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Marine Protected Areas in South Africa - ocean grabbing by another name

Mads Barbesgaard, Carsten Pedersen, Timothé Feodoroff

21st November 2014

Women of Kwa-Zulu Natal, South Africa, protesting today. Photo: World Forum of Fisher Peoples - WFFP. Today on World Fisheries Day, fisher peoples and their allies are taking to the streets and beaches to fight against ocean grabbing in all its forms - including Marine Protected Areas imposed without consultation that rob and criminalise local communities and benefit only privileged outsiders. more...

UKIP uncut - acoloytes of America's far-right corporate gunslingers

Alex Stevenson & Oliver Tickell

21st November 2014

UKIP MEP and energy spokesman Roger Helmer poses with Maritsa Noon, chief executive of the pro-fossil fuel, climate change denying Citizens’ Alliance for Responsible Energy, at the 7th Heartland Institute Climate Conference in May 2012. Photo: rogerhelm Would UKIP be riding so high if voters knew of the party's links with powerful right-wing US corporate interests promoting fossil fuels, denying climate change, opposing gun control, and supporting big tobacco, teaching creationism in schools, healthcare privatisation and the lifting of nuclear power regulation? An Ecologist investigation exposes the real UKIP. more...

Explaining Burma's missing 9 million people - evaporation, or genocide?

Guy Horton

20th November 2014

Massacre by Burmese army The best way to deal with embarrassing, inconvenient facts is to ignore them, writes Guy Horton. And this is precisely what the international community is doing over Burma's demographic anomaly - 9 million people who ought to be there, but aren't. Their absence is prima facie evidence of genocide - but as we all celebrate the 'brave new Burma', no one wants to know. more...

Keystone XL - we won! But the real battle lies ahead

Alexander Reid Ross

19th November 2014

Keystone XL Pipeline Protest at the White House, Washington DC, November 2011. Photo: tarsandsaction via Flickr. The enabling bill for Keystone XL failed yesterday in the US Senate. Supported by all 45 Republican senators, it fell one vote short of the required 60-vote threshold. But the victory will be a temporary one, writes Alexander Reid Ross. The final battle can only be won by massive grassroots engagement and protest in communities across North America. more...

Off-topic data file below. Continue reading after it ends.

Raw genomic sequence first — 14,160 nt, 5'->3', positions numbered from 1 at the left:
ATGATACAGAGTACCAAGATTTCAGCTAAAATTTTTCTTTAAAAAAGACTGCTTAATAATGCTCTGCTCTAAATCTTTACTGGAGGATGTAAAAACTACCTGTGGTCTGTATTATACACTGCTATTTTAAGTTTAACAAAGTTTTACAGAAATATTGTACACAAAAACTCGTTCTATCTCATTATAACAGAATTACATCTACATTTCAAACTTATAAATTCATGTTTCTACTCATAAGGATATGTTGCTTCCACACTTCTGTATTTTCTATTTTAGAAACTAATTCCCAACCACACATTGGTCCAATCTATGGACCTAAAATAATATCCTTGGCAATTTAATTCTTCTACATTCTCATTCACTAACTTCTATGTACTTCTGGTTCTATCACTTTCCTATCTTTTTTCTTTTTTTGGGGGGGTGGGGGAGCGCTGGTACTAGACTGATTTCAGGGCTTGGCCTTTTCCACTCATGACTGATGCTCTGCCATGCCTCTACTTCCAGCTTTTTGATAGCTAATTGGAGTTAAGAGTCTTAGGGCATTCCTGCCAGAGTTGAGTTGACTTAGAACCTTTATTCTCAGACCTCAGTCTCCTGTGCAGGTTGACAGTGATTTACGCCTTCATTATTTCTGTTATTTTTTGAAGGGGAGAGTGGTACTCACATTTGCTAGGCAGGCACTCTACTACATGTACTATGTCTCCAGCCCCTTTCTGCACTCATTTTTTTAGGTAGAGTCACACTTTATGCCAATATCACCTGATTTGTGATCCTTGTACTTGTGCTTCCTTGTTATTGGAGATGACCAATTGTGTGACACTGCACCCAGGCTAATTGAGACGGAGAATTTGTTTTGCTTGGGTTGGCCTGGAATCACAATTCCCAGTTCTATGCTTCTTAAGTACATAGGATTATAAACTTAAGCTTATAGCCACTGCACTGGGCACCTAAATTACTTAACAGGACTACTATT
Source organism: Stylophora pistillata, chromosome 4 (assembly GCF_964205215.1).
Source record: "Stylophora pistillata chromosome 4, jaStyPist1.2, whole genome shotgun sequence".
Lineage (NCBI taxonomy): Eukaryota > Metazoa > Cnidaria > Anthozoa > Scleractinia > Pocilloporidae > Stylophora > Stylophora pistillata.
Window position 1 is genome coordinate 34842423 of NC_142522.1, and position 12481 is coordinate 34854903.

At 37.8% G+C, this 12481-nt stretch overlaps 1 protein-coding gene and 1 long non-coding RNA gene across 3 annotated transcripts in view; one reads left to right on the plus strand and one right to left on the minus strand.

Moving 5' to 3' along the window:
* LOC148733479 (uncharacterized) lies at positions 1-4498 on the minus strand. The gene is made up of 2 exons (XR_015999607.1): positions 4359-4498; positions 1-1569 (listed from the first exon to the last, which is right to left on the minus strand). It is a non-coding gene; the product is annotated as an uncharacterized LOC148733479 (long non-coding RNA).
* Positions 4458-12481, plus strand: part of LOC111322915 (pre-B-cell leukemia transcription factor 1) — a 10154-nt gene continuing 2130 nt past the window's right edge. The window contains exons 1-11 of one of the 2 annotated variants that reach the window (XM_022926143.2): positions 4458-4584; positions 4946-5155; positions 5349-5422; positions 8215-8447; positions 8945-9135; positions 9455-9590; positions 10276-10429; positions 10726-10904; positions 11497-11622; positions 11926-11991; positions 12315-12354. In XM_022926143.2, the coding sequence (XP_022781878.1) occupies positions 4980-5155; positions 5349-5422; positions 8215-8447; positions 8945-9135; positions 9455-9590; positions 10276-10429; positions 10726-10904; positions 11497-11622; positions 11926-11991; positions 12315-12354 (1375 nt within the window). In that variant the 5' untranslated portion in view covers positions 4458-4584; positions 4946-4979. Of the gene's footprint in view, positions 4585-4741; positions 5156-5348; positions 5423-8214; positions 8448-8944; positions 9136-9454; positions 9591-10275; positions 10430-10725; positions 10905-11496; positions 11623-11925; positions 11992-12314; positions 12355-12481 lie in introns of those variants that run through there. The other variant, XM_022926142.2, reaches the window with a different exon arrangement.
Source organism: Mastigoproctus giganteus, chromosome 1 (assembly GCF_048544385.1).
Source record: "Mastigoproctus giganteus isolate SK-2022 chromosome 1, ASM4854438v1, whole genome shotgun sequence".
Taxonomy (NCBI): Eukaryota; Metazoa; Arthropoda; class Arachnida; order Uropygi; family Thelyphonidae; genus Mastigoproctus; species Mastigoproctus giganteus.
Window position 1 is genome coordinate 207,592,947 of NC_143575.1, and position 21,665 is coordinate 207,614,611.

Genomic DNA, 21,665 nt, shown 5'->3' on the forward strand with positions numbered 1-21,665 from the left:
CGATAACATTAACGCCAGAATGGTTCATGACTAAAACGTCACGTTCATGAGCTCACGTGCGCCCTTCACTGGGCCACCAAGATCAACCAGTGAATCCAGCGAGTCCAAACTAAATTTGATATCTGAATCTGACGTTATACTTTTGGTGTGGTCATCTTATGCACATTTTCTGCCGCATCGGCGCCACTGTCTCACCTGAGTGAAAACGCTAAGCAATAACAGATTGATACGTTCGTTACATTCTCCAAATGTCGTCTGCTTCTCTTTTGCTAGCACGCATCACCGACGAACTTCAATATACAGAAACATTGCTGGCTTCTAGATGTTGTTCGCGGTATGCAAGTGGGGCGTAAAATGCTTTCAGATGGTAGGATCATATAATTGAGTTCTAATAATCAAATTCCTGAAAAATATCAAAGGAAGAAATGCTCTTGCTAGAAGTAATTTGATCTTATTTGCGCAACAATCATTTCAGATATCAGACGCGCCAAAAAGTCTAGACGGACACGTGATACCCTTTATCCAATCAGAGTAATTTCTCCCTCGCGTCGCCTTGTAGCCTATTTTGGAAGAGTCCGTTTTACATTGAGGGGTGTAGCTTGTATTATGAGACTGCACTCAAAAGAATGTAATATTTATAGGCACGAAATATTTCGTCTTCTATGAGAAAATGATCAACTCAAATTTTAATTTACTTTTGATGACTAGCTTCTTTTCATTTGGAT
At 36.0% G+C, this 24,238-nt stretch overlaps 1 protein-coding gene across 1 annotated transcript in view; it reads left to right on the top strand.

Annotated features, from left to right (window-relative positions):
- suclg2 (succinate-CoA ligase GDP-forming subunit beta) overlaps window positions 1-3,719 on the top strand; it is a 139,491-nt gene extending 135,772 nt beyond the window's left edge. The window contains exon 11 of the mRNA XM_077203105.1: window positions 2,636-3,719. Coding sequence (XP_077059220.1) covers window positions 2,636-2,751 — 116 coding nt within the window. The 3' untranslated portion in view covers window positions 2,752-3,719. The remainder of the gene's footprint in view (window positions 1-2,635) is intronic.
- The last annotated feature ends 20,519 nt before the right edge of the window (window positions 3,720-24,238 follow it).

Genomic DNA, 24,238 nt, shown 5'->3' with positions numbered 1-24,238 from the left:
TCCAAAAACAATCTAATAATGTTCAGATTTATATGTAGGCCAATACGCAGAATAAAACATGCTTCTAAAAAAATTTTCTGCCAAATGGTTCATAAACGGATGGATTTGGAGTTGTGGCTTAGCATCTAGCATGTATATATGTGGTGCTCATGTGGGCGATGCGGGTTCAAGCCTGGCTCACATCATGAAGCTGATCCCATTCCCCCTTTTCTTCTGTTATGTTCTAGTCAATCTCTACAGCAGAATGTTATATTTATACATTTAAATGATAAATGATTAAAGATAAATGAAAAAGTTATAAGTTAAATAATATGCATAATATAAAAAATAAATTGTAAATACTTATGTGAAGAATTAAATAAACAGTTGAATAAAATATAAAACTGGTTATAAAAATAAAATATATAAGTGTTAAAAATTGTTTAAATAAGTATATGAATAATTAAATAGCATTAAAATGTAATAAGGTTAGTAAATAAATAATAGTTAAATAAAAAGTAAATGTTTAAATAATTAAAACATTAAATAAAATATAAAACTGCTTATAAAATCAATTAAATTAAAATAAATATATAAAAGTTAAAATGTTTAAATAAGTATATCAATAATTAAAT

China leads the world in green energy - despite US Senate Leader 'do nothing' claims

John Mathews and Hao Tan

18th November 2014

'Don't shoot me - I'm only the Senate Leader!' US Senator Mitch McConnell of Kentucky. Photo: Gage Skidmore via Flickr. The Leader of the US Senate says that under the China-US climate deal, China can 'do nothing at all for 16 years'. John Mathews and Hao Tan examine the claim - and find it's the very reverse of the truth. China is leading the world in greening its energy supply, and has committed to add a massive 1.3GW of renewable power capacity every week for 15 years. Now Mitch - beat that! more...

Britain's 'energy policy' - carried out by Tories, made by UKIP?

Kyla Mandel / DeSmog UK

17th November 2014

Wind turbines in Powys, Wales. Even if you don't like them, would an open-pit coal mine, or landscape dotted with fracking wells, be an improvement? Photo: vicirabi via Flickr. As the governing conservative party lurches ever further to the right, writes Kyla Mandel, it feels like UKIP has already won the election - six months before it's even happened. Tory ministers are already executing UKIP policies, with their ignorant but implacable hatred of renewable energy in all its forms. more...

Israel bans heroic Norwegian doctor from Gaza for life

Ben Norton

16th November 2014

MAP is deeply concerned by the refusal of access to a medical practitioner into Gaza. Following the recent conflict thousands of Palestinians in Gaza require specialised surgical treatment and it is imperative that the right to health is unimpeded. Photo: Mads Gilbert, a renowned 67-year old doctor and human rights activist who has saved innumerable lives in Gaza by working right through Israel's two most recent military attacks, has been banned by Israel from entering the territory for life. His 'crime'? Apart from healing the shattered bodies of Palestinians, he has dared to speak out about the horrors he witnessed. more...